The U.S. Food and Drug Administration today announced that all 17 manufacturers, distributors and retailers that were warned by the agency in May, have stopped selling the nicotine-containing e-liquids used in e-cigarettes with labeling or advertising resembling kid-friendly food products, such as juice boxes, candy or cookies that were identified through warning letters as being false or misleading. The warning letters – many in partnership with the Federal Trade Commission – are part of ongoing efforts to protect youth from the dangers of nicotine and tobacco products. Several of the companies that received warning letters had also been cited for illegally selling the products to minors.
“Removing these products from the market was a critical step toward protecting our kids. We can all agree no kid should ever start using any tobacco or nicotine-containing product, and companies that sell them have a responsibility to ensure they aren’t enticing youth use. When companies market these products using imagery that misleads a child into thinking they’re things they’ve consumed before, like a juice box or candy, that can create an imminent risk of harm to a child who may confuse the product for something safe and familiar,” said FDA Commissioner Scott Gottlieb, M.D. “Even as we encourage the innovation of novel and potentially less harmful products such as e-cigarettes for currently addicted adult smokers, we’re committed to holding industry accountable to ensure these products aren’t being marketed to, sold to, or used by kids. The FDA will continue to take vigorous actions under our Youth Tobacco Prevention Plan to restrict youth access, limit youth appeal, and reduce toxic exposure to youth from all tobacco products, and, in particular, e-cigarettes. We expect to take additional, robust enforcement actions over the next few months that target those who we believe are allowing these products to get into the hands of children.”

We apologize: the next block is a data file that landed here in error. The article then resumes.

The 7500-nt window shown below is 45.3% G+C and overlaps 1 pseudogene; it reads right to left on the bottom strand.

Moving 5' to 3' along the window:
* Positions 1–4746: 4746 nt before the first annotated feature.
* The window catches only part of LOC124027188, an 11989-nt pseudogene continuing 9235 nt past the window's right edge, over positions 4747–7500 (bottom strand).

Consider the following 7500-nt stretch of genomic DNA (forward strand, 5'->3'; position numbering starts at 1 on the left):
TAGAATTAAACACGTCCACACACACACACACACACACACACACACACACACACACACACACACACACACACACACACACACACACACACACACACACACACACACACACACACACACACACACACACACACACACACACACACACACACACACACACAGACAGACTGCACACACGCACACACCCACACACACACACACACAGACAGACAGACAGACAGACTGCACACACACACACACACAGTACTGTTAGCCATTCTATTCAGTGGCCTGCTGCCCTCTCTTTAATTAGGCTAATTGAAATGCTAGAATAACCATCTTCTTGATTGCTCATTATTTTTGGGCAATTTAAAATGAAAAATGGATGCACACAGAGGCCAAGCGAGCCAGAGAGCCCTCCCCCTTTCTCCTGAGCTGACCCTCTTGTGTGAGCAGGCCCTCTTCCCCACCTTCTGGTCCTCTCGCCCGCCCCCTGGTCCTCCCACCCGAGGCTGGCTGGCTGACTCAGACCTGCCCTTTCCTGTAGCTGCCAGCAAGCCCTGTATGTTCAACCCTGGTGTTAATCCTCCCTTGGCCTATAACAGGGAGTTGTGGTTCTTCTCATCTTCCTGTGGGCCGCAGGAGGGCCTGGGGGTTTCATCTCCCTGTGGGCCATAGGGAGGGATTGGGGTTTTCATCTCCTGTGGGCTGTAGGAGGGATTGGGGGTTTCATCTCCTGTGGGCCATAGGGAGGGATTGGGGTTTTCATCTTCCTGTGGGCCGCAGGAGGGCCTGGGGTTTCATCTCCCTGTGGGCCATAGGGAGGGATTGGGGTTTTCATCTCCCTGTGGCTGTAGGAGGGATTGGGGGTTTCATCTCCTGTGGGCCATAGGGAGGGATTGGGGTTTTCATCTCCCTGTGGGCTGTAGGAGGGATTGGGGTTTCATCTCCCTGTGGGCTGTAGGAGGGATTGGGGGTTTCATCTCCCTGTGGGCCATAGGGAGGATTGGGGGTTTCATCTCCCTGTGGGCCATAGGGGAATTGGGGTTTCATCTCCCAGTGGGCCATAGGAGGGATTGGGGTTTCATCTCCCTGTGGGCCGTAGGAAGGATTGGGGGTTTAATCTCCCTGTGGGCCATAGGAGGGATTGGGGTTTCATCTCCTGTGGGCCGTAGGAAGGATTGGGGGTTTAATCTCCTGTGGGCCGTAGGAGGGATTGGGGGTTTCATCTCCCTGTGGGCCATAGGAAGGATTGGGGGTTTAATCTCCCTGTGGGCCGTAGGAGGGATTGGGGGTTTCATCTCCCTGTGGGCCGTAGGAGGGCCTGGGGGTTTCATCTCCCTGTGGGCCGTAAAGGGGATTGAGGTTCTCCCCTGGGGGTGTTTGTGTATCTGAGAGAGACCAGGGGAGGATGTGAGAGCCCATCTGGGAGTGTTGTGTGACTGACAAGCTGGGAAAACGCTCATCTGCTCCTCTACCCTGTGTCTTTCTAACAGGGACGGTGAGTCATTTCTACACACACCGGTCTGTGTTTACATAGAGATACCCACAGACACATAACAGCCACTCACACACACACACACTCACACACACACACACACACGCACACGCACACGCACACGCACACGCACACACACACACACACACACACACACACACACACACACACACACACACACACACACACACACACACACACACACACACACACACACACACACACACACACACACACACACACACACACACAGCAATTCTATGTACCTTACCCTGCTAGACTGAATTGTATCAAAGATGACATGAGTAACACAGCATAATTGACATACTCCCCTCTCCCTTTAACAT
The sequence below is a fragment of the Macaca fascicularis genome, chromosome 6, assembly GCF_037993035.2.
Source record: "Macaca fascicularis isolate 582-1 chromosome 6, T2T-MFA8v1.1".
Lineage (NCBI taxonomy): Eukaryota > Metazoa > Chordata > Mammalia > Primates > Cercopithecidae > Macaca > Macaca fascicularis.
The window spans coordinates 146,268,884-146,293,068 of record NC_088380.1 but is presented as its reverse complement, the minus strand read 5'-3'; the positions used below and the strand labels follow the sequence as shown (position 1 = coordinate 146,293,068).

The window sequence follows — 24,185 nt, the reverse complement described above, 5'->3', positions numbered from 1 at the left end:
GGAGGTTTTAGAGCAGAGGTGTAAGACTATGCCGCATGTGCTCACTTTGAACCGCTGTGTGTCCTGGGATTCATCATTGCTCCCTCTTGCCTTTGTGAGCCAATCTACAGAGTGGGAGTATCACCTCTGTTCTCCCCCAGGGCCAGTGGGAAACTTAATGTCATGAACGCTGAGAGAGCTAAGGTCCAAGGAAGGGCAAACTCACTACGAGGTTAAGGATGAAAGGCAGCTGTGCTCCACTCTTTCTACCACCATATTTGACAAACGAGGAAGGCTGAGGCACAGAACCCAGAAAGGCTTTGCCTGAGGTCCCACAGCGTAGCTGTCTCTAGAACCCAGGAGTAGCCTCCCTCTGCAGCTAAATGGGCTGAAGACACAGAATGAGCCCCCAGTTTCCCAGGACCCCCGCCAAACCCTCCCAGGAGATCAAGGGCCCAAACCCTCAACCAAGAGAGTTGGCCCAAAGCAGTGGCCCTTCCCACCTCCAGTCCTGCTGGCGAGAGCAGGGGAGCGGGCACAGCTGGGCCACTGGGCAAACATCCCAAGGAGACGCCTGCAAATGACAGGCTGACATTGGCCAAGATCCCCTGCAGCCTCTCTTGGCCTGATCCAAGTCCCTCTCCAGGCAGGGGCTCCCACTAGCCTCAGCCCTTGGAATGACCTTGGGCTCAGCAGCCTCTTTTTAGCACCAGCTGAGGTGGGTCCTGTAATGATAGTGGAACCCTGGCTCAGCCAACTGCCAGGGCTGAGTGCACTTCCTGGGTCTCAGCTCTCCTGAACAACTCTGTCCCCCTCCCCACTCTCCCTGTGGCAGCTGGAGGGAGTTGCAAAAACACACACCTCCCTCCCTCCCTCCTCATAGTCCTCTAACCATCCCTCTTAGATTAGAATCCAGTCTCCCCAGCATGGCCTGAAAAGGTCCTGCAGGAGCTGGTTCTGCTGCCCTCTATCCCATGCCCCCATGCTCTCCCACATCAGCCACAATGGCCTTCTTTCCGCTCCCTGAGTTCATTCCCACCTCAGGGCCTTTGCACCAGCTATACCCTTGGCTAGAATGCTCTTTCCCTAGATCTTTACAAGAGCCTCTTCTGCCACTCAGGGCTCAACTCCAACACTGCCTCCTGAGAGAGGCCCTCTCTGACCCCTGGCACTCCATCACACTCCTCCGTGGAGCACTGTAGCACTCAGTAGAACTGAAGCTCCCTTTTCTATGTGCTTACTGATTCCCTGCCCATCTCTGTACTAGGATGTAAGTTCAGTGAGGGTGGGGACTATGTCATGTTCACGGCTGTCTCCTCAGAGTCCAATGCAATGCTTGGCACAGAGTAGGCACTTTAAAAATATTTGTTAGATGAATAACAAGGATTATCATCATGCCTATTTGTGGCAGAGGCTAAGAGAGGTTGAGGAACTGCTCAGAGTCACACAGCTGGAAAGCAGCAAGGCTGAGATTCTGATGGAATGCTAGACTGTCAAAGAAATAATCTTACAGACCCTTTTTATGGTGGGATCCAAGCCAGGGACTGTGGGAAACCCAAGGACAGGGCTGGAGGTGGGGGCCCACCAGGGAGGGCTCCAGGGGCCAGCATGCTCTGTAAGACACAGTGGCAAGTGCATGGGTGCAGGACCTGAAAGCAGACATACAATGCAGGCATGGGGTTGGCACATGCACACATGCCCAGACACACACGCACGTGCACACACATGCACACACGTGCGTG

Some examples of the products outlined in the warning letters included: “One Mad Hit Juice Box,” which resembled children’s apple juice boxes, such as Tree Top-brand juice boxes; “Whip’d Strawberry,” which resembled Reddi-wip dairy whipped topping; “Twirly Pop,” which not only resembled a Unicorn Pop lollipop but was shipped with one; and “Unicorn Cakes,” which included images and cartoons of pancakes, a strawberry beverage and unicorns eating pancakes, similar to graphics and images from the “My Little Pony” television and toy franchise.
Following the warning letters in May, the FDA worked to ensure the companies took appropriate corrective action – such as no longer selling the products with the misleading labeling or advertising – and issued close-out letters to the firms. The agency expects some of the companies may sell the products with revised labeling that addresses the concerns expressed in the warning letters. The FDA will continue to monitor tobacco product labeling and advertising for potential violations of the law and act as appropriate.
The warning letters stemmed from investigations that began in late 2017 of tobacco product labeling and advertising that imitated food products, particularly those that are marketed toward, and/or appealing to, children. The products were considered misbranded and sold in violation of the Federal Food, Drug, and Cosmetic Act because their labeling and/or advertising imitating kid-friendly foods was misleading. The FTC joined the FDA on 13 of the warning letters under Section 5 of the Federal Trade Commission Act, which prohibits unfair or deceptive advertising.